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As it weighs its response to the ongoing coronavirus pandemic, the city of Somerville is turning to science — and its sewers.
By testing raw sewage for coronavirus particles at 10 sites throughout the city, Somerville's mayor said he hopes to "get ahead of the virus."
The initiative is a partnership between the city, the engineering firm Stantec, and a research team at Northeastern University led by Ameet Pinto, an environmental engineer and microbiologist.
Curtatone hopes it will provide coronavirus data more reliably, quickly and affordably than individual testing can.
“You can’t have enough conduits for data when you’re taking on a pandemic that continues to evolve and change,” Curtatone said. “Contact tracing is not where it should be; traditional PCR testing is not where it should be.”
Pinto was emphatic that his team’s aim is to complement, not replace, the clinical, nose-swabbing approach we’ve come to know.
That said, sewage-based testing does have advantages: “Getting a pooled sample is inherently faster. You don’t have to wait for 10,000 different tests. You can have this one test to get a broad snapshot.” The first samples from Somerville are set to arrive in Pinto’s lab Friday. He expects his four-person team will be able to generate results within two days.
In its basic contours, the Northeastern team’s approach isn’t new. It has been used to track the polio virus for years, for example. There, it’s shown impressive results, he said: “There are some estimates that suggest that this [approach] might be able to pick up one infected individual among 10,000.”
And the method is already being used to track coronavirus at the state’s Deer Island Treatment Plant, in a partnership between the Massachusetts Water Resource Authority and Biobot, a private biotechnology firm based in Cambridge. (The MWRA shares the resulting data on its website.)
But Pinto's hope is that his team's more granular approach could provide useful, even life-saving, insights.
The 10 initial manholes in Somerville were chosen for their ability to capture localized outbreaks among sensitive populations: from neighborhoods favored by college students to those containing public housing or senior centers.
Pinto said in that way, Somerville’s plan is more analogous to a similar initiative undertaken at the University of Arizona than to the MWRA effort.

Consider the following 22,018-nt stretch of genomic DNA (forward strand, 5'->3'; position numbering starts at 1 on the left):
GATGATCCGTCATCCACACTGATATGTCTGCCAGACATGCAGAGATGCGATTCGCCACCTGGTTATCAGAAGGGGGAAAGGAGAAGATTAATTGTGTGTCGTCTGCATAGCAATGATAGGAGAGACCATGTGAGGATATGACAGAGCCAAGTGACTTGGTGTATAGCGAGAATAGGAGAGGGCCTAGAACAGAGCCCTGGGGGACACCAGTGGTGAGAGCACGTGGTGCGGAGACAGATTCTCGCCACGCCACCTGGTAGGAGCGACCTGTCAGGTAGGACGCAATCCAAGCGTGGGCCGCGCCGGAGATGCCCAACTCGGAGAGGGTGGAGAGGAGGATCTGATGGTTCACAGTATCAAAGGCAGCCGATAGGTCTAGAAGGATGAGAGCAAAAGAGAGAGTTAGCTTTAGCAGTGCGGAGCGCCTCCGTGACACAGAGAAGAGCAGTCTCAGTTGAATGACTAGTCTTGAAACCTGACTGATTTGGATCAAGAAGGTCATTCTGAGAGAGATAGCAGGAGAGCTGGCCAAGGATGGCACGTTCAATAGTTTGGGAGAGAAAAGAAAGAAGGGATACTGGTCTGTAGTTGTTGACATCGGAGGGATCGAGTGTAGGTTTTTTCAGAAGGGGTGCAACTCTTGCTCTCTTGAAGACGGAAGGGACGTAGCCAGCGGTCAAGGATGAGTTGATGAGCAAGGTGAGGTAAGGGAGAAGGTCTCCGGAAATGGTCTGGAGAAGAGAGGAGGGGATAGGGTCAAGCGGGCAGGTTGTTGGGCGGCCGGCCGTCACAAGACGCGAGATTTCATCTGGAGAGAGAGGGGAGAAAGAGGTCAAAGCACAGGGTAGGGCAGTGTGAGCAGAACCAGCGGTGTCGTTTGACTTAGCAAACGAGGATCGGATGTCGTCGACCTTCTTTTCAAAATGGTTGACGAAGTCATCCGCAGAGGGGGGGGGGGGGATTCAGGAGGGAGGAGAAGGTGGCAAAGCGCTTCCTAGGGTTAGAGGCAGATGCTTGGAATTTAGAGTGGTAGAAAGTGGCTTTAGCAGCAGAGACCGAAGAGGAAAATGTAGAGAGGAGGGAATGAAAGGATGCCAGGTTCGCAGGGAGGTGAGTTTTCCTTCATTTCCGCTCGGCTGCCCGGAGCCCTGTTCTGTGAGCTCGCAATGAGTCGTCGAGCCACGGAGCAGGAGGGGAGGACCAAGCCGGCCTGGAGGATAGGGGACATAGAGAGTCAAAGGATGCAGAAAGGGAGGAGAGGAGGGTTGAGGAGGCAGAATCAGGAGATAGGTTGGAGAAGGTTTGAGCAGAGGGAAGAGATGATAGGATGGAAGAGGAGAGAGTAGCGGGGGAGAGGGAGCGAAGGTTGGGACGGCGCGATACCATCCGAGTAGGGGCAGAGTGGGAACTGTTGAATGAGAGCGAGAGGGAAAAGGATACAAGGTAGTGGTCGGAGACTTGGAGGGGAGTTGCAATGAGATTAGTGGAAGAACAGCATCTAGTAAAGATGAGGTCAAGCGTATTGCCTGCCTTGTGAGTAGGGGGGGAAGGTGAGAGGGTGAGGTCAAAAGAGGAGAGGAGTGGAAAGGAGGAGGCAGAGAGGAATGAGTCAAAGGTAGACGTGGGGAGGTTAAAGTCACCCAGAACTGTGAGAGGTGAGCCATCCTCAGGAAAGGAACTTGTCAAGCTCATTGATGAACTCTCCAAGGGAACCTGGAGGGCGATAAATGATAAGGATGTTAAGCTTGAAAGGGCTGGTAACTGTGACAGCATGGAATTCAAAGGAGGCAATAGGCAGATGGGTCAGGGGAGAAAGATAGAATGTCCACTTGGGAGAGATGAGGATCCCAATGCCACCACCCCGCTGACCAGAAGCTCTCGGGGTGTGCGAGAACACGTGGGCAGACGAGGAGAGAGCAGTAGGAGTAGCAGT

“They’d been testing ten dorms, a couple of times a week,” Pinto said. Last week, university researchers detected coronavirus particles in sewage from a single dorm. “The next morning… they went in, quarantined 340 students in that dorm and did rapid tests on all of them.” The tests revealed two asymptomatic carriers of the virus, who were quickly removed.
“The next day, the dorm’s sewage was no longer positive,” Pinto said, calling it a “beautiful demonstration” of the approach’s potential.
The results will be somewhat less definitive in dense Somerville neighborhoods, Pinto conceded. His team has sought ways to account for dilution by rain, rates of viral decay and the “very dirty matrix” of a municipal sewer system to produce reliable numbers.
But he hopes that the approach can inform rapid and practical responses by city officials. “In my mind,” Pinto said, “I think about [questions] like, where do we put up our pop-up testing centers?”
Somerville’s approach to the pandemic has been more cautious than the state’s at large. In July, the city pushed the brakes on advancing to "Phase 3" of reopening, citing rising case numbers. Then in early August, its school officials were among the first to counter state guidance and commit to a remote start to the school year.
But that’s beginning to change. On Thursday, Curtatone announced plans to allow more businesses — including fitness clubs, film productions and educational programs — to resume business in Somerville starting on September 8, albeit under strict safety protocols.
That’s in spite of the fact that the city’s daily incidence rate of COVID-19 is on the rise. Curtatone said that while officials are working hard to gather data, “we need to be ethical, I’d submit, in how we use [it]. It can’t just be a means to roll back or halt activity.”
Curtatone said the phased reopening reflects, in part, a sense that many of the city’s businesses are “taking it on the chin” — and that operating revenue, as well as financial support, will be necessary to prevent widespread closures.
But Curtatone added that neither the promising project with Northeastern nor this business-related reopening are signs that schools could reopen sooner than later. Pointing to school-related outbreaks in the state of Georgia and in Israel, Curtatone said, “we need to pay close attention to those lessons.”
He hopes that Pinto’s team will add school-based testing sites when Somerville does return to a hybrid model — but the timing of that move is yet unknown.
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